possible, visiting them.
Can. 852 §1. The prescripts of the canons on adult baptism are to be applied
to all those who, no longer infants, have attained the use of reason.
§2. A person who is not responsible for oneself (non sui compos) is
also regarded as an infant with respect to baptism.
Can. 853 Apart from a case of necessity, the water to be used in conferring
baptism must be blessed according to the prescripts of the liturgical books.
Can. 854 Baptism is to be conferred either by immersion or by pouring; the
prescripts of the conference of bishops are to be observed.
Can. 855 Parents, sponsors, and the pastor are to take care that a name
foreign to Christian sensibility is not given.
Can. 856 Although baptism can be celebrated on any day, it is nevertheless
recommended that it be celebrated ordinarily on Sunday or, if possible, at the
Can. 857 §1. Apart from a case of necessity, the proper place of baptism is a
church or oratory.
§2. As a rule an adult is to be baptized in his or her parish church and an
infant in the parish church of the parents unless a just cause suggests
Can. 858 §1. Every parish church is to have a baptismal font, without
prejudice to the cumulative right already acquired by other churches.
§2. After having heard the local pastor, the local ordinary can permit or
order for the convenience of the faithful that there also be a baptismal font in
another church or oratory within the boundaries of the parish.
Can. 859 If because of distance or other circumstances the one to be baptized
cannot go or be brought to the parish church or to the other church or oratory
mentioned in can.
858, §2 without grave inconvenience, baptism can and must be conferred in
another nearer church or oratory, or even in another fitting place.
Can. 860 §1. Apart from a case of necessity, baptism is not to be conferred
in private houses, unless the local ordinary has permitted it for a grave cause.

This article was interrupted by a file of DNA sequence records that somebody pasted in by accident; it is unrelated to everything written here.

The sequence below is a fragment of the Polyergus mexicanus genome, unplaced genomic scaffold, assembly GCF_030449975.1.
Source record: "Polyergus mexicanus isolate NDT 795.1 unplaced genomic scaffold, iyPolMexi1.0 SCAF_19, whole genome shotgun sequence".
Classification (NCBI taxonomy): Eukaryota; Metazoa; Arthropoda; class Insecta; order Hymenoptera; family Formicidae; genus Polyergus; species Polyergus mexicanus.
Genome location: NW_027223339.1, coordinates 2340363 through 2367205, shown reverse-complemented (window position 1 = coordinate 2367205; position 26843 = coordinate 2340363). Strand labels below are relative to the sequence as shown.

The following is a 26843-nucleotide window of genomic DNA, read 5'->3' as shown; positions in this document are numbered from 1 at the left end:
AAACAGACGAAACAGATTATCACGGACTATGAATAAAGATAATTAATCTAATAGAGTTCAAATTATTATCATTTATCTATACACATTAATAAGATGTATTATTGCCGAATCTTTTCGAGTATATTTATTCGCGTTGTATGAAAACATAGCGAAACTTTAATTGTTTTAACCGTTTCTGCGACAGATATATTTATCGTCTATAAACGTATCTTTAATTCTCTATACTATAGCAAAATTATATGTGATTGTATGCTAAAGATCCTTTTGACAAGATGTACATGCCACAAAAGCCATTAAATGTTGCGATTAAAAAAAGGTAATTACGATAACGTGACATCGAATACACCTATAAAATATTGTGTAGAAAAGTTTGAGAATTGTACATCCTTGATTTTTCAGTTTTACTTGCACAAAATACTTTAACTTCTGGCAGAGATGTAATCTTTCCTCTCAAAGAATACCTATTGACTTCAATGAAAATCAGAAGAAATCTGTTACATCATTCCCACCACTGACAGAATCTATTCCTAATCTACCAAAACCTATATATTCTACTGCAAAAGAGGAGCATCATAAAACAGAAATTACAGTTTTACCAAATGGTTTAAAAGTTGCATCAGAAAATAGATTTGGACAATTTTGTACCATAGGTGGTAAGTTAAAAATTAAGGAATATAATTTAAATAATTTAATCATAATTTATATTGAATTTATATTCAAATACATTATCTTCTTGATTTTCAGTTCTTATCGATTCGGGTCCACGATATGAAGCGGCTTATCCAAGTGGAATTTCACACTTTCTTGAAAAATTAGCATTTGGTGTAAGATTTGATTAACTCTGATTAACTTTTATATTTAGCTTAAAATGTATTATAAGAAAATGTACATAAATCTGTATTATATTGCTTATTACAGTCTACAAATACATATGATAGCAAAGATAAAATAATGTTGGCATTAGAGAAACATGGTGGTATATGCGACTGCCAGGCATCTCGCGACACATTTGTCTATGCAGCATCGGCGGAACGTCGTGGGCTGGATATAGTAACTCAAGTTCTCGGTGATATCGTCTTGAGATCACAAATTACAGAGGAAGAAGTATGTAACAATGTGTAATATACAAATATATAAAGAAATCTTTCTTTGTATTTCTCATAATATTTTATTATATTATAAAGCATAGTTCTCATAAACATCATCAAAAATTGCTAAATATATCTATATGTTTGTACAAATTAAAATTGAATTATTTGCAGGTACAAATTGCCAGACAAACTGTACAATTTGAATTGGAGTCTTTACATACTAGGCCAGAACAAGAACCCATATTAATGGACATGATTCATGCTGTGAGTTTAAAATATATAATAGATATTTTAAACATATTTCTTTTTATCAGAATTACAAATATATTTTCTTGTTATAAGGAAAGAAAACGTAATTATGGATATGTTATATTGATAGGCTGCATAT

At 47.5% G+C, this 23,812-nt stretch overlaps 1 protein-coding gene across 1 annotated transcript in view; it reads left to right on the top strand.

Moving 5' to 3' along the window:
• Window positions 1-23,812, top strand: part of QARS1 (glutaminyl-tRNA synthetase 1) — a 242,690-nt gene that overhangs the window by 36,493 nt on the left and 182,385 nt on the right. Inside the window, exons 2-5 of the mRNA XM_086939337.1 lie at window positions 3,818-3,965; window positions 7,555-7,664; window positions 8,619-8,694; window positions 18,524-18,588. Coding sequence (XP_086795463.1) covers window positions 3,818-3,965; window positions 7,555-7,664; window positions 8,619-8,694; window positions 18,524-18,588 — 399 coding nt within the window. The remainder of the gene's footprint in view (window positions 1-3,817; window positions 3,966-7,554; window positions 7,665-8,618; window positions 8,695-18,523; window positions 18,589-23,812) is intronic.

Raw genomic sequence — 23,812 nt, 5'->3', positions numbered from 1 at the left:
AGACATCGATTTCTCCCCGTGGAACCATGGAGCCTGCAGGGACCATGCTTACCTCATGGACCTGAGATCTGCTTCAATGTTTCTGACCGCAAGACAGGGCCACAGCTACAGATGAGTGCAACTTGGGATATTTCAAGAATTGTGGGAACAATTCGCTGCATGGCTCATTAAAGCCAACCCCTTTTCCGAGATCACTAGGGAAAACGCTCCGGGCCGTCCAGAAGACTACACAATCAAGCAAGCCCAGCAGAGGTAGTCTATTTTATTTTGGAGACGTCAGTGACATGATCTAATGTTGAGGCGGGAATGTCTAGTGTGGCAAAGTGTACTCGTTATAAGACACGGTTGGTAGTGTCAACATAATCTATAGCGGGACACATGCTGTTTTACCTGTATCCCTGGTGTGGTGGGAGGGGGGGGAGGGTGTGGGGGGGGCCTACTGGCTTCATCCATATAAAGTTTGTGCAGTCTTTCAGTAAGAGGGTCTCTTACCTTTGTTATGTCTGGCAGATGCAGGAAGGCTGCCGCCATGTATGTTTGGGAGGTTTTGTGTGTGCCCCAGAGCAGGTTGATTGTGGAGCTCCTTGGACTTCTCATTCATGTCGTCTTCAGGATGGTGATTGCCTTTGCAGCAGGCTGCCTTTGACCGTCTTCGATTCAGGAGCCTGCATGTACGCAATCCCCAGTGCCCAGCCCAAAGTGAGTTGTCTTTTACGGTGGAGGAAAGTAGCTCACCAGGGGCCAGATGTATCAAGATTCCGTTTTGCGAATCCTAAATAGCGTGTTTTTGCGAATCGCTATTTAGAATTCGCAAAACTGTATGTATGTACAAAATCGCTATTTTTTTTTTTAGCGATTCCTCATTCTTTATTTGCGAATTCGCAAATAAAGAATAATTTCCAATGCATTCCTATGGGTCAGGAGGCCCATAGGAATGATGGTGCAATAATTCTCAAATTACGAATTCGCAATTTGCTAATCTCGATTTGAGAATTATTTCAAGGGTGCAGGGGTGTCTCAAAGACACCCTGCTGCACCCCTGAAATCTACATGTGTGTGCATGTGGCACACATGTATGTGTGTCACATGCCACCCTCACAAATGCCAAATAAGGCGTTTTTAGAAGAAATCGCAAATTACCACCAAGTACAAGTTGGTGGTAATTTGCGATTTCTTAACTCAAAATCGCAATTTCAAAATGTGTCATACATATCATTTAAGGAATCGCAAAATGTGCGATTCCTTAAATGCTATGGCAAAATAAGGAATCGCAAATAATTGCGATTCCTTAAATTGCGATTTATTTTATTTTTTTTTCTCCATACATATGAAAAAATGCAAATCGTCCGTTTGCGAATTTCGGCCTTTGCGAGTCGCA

§2. Except in a case of necessity or for some other compelling pastoral
reason, baptism is not to be celebrated in hospitals unless the diocesan bishop
has established otherwise.
THE MINISTER OF BAPTISM
Can. 861 §1. The ordinary minister of baptism is a bishop, a presbyter, or a
deacon, without prejudice to the prescript of can. 530, n. 1.
§2. When an ordinary minister is absent or impeded, a catechist or another
person designated for this function by the local ordinary, or in a case of
necessity any person with the right intention, confers baptism licitly. Pastors
of souls, especially the pastor of a parish, are to be concerned that the
Christian faithful are taught the correct way to baptize.
Can. 862 Except in a case of necessity, no one is permitted to confer baptism
in the territory of another without the required permission, not even upon his
Can. 863 The baptism of adults, at least of those who have completed their
fourteenth year, is to be deferred to the diocesan bishop so that he himself
administers it if he has judged it Expedient.
THOSE TO BE BAPTIZED
Can. 864 Every person not yet baptized and only such a person is capable of
Can. 865 §1. For an adult to be baptized, the person must have manifested the
intention to receive baptism, have been instructed sufficiently about the truths
of the faith and Christian obligations, and have been tested in the Christian
life through the catechumenate. The adult is also to be urged to have sorrow for
§2. An adult in danger of death can be baptized if, having some knowledge of
the principal truths of the faith, the person has manifested in any way at all
the intention to receive baptism and promises to observe the commandments of the
Can. 866 Unless there is a grave reason to the contrary, an adult who is
baptized is to be confirmed immediately after baptism and is to participate in
the eucharistic celebration also by receiving communion
Can. 867 §1. Parents are obliged to take care that infants are baptized in
the first few weeks; as soon as possible after the birth or even before it, they
are to go to the pastor to request the sacrament for their child and to be
prepared properly for it.
§2. An infant in danger of death is to be baptized without delay.
Can. 868 §1. For an infant to be baptized licitly:
1/ the parents or at least one of them or the person who legitimately takes
their place must consent;
2/ there must be a founded hope that the infant will be brought up in the
Catholic religion; if such hope is altogether lacking, the baptism is to be
delayed according to the prescripts of particular law after the parents have
been advised about the reason.
§2. An infant of Catholic parents or even of non-Catholic parents is baptized
licitly in danger of death even against the will of the parents.
Can. 869 §1. If there is a doubt whether a person has been baptized or
whether baptism was conferred validly and the doubt remains after a serious
investigation, baptism is to be conferred conditionally.
§2. Those baptized in a non-Catholic ecclesial community must not be baptized
conditionally unless, after an examination of the matter and the form of the